In the news: Drifters May Help Improve Regional Harmful Algal Bloom Forecasts in Gulf of Maine

Drifters May Help Improve Regional Harmful Algal Bloom Forecasts in Gulf of Maine

Track coastal currents and help test the leaky gyre hypothesis

Article published June 12, 2017 by NOAA NEFSC, Contact: Shelley Dawicki

Every few weeks for the next few months, a pair of ocean drifters, one surface and one deeper, will be deployed from a ferry north of Grand Manan Island in the Bay of Fundy. Both will be tracked as part of a project to monitor the flow of water in and out of the bay and perhaps into the Gulf of Maine, providing insight into harmful algal blooms in the Gulf of Maine.

Harmful algal blooms, or HABs, are caused by some species of marine plankton that carry toxins harmful to people and other animals. Shellfish feeding on the plankton can concentrate the toxin in their flesh, and if people or animals eat affected shellfish they can get sick or even die if concentrations of the poison are sufficient.

There are several types of plankton that can cause HABs in the Gulf of Maine, with the most commonAlexandrium fundyense. It produces a toxin which can cause outbreaks of paralytic shellfish poisoning (PSP). Blooms of this organism lead to closures of shellfish beds to protect human health. Social and economic impacts occur each year from the blooms and closures, resulting in millions of dollars in losses.

The goal of this project is to better understand the role of the Bay of Fundy gyre, a large system of circular currents formed by global wind patterns and forces created by Earth’s rotation, in regulating blooms of Alexandrium fundyense in the region. The resting stages of the organism, known as cysts, are abundant in sediments underlying the Bay of Fundy gyre. When condition are right, the cysts germinate and swim upward into well-lit surface waters, where the gyre retains them and they grow and mature.

However the gyre has “leaks” that send water out into the Gulf of Maine coastal currents, potentially transporting the Alexandrium fundyense cells to the south and west along the coast of Maine. A key goal of the research is to quantify the “leakiness” of the gyre and its impact on year-to-year variability of PSP along the coast of eastern Maine.

Jim Manning, an oceanographer at the Woods Hole Laboratory of NOAA’s Northeast Fisheries Science Center, is deploying the drifters for a two-year joint project with the Woods Hole Oceanographic Institution (WHOI) as part of its NOAA-funded Ecology and Oceanography of Harmful Algal Blooms research program.  Researchers have developed models to forecast the annual severity of the blooms and provide weekly forecasts of bloom location and magnitude. These models are becoming operational and will be refined using data collected from a variety of instruments, including Manning’s drifters.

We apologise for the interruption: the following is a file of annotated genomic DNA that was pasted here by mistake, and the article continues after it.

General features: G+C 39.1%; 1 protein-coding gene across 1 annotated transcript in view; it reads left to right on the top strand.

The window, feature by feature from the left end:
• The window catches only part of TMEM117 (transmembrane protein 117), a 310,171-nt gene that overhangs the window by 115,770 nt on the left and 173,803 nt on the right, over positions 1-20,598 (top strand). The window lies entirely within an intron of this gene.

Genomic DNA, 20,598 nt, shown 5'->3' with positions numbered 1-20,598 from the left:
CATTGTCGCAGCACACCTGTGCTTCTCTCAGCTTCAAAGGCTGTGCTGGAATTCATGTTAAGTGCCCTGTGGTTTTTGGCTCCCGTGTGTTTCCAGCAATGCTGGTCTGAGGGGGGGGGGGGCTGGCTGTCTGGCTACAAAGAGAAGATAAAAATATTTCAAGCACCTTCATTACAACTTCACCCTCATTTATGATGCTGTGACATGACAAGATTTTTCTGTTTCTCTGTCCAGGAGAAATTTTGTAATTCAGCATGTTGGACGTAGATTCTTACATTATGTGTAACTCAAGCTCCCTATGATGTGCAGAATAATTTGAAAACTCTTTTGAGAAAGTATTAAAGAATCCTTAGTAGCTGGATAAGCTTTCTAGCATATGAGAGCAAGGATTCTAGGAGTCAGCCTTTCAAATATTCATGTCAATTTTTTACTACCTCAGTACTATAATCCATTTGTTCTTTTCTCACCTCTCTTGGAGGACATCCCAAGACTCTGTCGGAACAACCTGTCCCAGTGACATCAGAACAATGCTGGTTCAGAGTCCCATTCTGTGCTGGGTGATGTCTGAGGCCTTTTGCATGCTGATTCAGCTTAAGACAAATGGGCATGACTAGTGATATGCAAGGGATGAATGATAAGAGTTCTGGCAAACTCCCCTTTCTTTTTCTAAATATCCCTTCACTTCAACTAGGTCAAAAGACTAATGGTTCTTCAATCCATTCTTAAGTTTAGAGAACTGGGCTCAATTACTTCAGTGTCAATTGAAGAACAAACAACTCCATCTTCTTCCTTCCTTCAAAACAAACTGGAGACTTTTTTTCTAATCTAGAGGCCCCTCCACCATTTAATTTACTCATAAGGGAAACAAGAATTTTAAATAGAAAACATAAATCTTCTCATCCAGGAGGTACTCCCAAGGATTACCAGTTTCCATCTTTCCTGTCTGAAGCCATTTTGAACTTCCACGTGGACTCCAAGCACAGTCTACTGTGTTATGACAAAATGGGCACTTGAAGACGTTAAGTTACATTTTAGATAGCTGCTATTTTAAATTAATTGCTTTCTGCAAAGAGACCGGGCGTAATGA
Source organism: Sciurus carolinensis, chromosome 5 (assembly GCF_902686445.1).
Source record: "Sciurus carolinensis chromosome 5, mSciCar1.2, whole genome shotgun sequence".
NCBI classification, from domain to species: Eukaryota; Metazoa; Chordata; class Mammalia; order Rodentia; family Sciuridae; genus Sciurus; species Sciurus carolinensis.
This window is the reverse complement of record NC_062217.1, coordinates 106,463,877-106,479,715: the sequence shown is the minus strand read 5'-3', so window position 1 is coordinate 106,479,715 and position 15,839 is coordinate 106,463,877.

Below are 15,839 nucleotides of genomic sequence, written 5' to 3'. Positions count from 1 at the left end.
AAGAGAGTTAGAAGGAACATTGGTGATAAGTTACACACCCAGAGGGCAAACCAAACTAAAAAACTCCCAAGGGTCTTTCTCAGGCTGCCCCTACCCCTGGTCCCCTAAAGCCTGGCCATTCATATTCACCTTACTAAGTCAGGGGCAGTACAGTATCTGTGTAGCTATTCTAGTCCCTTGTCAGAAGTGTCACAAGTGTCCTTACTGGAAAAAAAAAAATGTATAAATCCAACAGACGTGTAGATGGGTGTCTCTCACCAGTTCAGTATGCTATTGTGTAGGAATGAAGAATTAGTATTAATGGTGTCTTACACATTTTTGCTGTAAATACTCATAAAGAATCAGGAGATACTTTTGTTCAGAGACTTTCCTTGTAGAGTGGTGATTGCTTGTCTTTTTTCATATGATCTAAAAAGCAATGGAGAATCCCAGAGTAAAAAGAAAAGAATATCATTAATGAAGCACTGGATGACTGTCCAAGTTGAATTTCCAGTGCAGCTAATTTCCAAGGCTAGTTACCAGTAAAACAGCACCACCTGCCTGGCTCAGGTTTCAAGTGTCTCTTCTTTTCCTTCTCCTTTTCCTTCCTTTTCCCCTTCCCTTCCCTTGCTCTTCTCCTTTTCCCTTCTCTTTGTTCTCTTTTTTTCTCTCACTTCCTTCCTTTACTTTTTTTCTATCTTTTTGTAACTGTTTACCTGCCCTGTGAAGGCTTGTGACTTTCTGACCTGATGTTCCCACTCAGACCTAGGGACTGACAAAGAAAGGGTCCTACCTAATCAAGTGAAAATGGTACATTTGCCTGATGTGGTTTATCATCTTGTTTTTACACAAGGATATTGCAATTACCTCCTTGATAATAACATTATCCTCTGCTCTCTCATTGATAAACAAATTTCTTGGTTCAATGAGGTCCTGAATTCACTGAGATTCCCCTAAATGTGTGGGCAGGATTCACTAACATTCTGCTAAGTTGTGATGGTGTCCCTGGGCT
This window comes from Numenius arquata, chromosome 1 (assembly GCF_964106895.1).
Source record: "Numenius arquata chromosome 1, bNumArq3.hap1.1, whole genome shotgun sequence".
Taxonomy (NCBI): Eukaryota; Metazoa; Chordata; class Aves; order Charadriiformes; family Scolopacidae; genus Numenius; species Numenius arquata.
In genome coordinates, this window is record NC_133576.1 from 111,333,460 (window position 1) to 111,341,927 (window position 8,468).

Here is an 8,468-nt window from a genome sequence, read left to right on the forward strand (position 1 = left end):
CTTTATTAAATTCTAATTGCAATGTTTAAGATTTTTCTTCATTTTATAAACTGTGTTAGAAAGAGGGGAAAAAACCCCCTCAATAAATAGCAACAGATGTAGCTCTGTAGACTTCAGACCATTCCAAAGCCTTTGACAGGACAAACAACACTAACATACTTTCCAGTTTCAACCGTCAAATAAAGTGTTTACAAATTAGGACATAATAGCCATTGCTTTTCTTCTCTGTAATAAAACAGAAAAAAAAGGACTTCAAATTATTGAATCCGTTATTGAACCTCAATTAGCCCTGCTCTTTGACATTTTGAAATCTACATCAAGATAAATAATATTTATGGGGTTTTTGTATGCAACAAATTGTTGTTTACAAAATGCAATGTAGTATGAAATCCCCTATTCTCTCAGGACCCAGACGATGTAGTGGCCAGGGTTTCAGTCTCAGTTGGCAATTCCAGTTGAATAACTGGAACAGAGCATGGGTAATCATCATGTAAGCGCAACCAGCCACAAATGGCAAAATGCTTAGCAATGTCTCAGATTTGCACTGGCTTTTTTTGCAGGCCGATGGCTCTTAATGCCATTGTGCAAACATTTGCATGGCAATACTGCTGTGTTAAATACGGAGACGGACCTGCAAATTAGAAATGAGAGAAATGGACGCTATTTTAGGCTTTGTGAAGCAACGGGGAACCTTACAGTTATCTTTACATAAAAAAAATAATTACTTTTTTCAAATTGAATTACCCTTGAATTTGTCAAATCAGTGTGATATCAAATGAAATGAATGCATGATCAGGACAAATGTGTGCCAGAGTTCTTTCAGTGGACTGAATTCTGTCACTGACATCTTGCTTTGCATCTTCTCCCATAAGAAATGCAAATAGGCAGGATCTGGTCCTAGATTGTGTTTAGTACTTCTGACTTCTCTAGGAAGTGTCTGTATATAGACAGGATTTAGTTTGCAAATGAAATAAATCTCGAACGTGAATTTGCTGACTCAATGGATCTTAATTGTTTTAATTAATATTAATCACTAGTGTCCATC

“A local ferry agreed to let us deploy the drifters. We put the first pair out on May 25, and just launched the second pair on June 7. We will launch a pair every few weeks into late July, which is the prime time for these blooms,” said Manning, who has worked with WHOI researchers in the past. Canada’s Grand Manan Island is the largest island in the Bay of Fundy and is close to the border with Maine.

Manning has been building drifters for years, refining the materials to be increasingly environmentally friendly and low cost, and teaching others how to build them and use them for a variety of research and education purposes.  Information from the drifters helps oceanographers ground-truth ocean circulation models and helps scientists answer specific research questions, as in this case on HABs.

For this project, he is working with colleagues at the Gulf of Maine Lobster Foundation in Kennebunk, Maine and the University of New Brunswick in Canada to prepare and deploy the drifters. The deeper drifter, called a holey sock drogue, is a circular hollow tube with holes along the sides. It is weighted to sink to ten meters (roughly 33 feet) deep.  The surface drifter, sailcloth panels in a cross pattern attached to an aluminum frame, has a satellite transmitter on top of the mast. With just a small part of the mast above the water, it drifts with the surface currents, relaying its position back to Manning’s lab.

The information collected will help determine if there is indeed a “leak” in the gyre that is sending water into the Gulf of Maine, and along the coast. That data will help refine the circulation models for the Gulf of Maine and the models for forecasting HAB blooms, which in turns helps shellfish harvesters and seafood dealers plan and prepare for blooms. Coastal shellfish resources are monitored regularly by state agencies to avoid harvesting of contaminated shellfish.

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